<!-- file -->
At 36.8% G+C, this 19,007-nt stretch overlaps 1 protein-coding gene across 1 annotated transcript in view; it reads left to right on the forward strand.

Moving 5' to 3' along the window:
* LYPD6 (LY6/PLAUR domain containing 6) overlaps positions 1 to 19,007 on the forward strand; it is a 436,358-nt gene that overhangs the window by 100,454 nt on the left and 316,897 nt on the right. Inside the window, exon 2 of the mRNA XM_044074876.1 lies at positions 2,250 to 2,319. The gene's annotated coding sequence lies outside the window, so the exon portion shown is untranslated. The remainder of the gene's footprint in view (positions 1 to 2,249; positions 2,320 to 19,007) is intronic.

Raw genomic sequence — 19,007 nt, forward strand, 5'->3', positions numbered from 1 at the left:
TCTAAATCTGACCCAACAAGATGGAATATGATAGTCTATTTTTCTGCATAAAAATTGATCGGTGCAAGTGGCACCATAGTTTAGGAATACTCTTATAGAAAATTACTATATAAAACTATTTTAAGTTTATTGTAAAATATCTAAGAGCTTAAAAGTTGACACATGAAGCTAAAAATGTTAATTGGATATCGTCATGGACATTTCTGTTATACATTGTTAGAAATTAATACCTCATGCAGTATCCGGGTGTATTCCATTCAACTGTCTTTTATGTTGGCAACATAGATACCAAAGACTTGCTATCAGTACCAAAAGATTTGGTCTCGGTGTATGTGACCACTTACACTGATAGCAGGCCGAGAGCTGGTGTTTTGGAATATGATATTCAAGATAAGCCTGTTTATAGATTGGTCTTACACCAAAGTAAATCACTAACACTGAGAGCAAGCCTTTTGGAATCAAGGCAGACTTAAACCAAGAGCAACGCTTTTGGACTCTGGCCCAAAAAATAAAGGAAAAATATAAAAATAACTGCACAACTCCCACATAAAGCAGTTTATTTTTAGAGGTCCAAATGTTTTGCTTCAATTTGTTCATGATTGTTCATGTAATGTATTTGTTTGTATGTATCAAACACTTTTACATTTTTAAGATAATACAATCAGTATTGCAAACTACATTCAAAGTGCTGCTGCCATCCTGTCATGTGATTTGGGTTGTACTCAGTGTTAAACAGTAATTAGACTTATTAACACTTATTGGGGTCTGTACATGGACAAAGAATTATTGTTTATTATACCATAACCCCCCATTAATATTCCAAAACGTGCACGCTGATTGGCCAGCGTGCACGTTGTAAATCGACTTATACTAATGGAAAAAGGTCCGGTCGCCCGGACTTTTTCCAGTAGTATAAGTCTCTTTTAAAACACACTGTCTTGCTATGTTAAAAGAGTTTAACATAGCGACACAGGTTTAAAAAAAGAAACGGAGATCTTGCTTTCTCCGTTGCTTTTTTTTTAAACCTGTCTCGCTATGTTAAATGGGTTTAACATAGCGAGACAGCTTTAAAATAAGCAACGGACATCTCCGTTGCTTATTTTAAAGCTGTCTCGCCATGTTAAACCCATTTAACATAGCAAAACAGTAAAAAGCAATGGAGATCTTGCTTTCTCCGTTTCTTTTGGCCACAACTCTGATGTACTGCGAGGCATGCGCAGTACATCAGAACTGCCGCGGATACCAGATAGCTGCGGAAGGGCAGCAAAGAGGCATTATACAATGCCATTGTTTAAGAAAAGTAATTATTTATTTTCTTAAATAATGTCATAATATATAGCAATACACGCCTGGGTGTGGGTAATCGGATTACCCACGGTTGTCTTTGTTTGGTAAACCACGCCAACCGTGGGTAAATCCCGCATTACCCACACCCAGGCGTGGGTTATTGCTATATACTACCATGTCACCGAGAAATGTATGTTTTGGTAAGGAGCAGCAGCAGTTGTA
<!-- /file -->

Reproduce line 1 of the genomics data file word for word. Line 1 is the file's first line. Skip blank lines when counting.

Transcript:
At 36.8% G+C, this 19,007-nt stretch overlaps 1 protein-coding gene across 1 annotated transcript in view; it reads left to right on the forward strand.